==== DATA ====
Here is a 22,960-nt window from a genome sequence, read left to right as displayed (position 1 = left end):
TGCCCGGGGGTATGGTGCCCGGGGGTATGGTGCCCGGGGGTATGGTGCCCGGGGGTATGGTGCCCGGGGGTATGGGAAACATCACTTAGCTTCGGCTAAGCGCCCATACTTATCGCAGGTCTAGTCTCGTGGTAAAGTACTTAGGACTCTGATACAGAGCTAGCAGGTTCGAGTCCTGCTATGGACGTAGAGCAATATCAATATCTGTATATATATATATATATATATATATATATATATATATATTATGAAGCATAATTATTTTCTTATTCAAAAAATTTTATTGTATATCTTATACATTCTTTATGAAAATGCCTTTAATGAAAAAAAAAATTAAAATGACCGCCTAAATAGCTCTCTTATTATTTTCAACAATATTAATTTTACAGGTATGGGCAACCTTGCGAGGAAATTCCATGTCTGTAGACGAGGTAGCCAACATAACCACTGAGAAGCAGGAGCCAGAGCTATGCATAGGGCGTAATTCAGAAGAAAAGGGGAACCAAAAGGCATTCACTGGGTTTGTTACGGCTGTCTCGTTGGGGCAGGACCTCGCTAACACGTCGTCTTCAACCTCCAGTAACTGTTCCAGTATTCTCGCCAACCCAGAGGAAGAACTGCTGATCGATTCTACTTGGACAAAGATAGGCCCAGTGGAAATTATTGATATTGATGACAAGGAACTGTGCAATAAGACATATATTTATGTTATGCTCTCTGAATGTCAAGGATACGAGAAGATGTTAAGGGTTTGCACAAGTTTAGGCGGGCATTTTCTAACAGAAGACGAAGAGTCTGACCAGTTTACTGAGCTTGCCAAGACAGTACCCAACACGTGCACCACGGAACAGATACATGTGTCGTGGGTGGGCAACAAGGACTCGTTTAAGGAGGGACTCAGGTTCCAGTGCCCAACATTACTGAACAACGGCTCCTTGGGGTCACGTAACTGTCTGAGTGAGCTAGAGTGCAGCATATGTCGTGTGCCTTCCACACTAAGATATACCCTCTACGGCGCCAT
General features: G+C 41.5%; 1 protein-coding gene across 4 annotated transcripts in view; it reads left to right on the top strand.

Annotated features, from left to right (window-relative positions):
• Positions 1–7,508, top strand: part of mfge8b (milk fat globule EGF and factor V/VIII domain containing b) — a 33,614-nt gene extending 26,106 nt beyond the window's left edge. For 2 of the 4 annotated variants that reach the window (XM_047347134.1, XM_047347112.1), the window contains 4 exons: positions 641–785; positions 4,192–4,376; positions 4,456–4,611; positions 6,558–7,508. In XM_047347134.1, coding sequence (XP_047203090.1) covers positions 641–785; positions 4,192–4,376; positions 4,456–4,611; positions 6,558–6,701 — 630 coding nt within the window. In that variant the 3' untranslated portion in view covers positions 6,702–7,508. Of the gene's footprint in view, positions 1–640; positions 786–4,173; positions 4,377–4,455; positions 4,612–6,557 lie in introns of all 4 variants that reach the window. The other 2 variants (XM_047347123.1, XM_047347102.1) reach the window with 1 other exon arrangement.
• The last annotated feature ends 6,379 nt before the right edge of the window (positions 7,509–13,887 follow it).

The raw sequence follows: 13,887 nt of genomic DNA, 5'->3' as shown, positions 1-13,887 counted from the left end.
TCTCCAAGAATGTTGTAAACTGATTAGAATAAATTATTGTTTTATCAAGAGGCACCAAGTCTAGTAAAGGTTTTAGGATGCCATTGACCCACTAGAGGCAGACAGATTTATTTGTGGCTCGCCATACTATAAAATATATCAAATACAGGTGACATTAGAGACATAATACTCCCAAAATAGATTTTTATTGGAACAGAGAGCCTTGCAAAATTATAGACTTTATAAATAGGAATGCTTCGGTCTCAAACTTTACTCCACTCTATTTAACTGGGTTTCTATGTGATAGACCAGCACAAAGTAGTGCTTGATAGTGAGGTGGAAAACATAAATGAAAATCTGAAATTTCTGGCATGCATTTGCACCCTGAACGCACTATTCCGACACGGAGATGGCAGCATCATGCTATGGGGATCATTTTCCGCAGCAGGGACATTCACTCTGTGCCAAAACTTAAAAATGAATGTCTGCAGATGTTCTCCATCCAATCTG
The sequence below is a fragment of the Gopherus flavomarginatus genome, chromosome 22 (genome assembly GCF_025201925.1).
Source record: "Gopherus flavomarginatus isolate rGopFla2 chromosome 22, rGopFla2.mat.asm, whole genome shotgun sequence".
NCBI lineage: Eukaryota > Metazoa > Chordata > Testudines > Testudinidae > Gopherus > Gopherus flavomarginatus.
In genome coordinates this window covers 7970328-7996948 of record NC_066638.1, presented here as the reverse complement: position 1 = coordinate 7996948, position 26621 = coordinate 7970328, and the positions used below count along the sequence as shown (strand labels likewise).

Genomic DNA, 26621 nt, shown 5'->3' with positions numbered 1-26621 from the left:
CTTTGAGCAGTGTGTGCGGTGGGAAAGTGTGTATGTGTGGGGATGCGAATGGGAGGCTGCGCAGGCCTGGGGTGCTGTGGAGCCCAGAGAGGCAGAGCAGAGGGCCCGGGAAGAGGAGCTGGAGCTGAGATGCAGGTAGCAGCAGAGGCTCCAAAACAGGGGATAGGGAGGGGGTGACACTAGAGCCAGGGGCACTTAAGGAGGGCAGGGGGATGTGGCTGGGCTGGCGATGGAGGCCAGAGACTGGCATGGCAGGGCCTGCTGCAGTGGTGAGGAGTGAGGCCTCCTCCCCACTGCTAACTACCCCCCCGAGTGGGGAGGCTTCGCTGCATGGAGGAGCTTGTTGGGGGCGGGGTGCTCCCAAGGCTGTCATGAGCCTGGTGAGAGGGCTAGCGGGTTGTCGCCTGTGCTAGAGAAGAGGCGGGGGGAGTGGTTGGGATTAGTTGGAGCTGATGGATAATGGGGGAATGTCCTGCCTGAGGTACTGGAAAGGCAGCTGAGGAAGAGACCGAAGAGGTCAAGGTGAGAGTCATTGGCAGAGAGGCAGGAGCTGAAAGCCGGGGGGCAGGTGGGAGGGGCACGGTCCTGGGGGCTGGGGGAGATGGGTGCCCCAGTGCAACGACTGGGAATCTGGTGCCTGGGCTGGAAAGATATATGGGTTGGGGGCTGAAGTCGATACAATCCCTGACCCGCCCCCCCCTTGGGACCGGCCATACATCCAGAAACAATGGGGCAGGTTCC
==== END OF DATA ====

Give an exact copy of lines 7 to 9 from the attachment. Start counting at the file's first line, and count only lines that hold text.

The raw sequence follows: 13,887 nt of genomic DNA, 5'->3' as shown, positions 1-13,887 counted from the left end.
TCTCCAAGAATGTTGTAAACTGATTAGAATAAATTATTGTTTTATCAAGAGGCACCAAGTCTAGTAAAGGTTTTAGGATGCCATTGACCCACTAGAGGCAGACAGATTTATTTGTGGCTCGCCATACTATAAAATATATCAAATACAGGTGACATTAGAGACATAATACTCCCAAAATAGATTTTTATTGGAACAGAGAGCCTTGCAAAATTATAGACTTTATAAATAGGAATGCTTCGGTCTCAAACTTTACTCCACTCTATTTAACTGGGTTTCTATGTGATAGACCAGCACAAAGTAGTGCTTGATAGTGAGGTGGAAAACATAAATGAAAATCTGAAATTTCTGGCATGCATTTGCACCCTGAACGCACTATTCCGACACGGAGATGGCAGCATCATGCTATGGGGATCATTTTCCGCAGCAGGGACATTCACTCTGTGCCAAAACTTAAAAATGAATGTCTGCAGATGTTCTCCATCCAATCTG
The sequence below is a fragment of the Gopherus flavomarginatus genome, chromosome 22 (genome assembly GCF_025201925.1).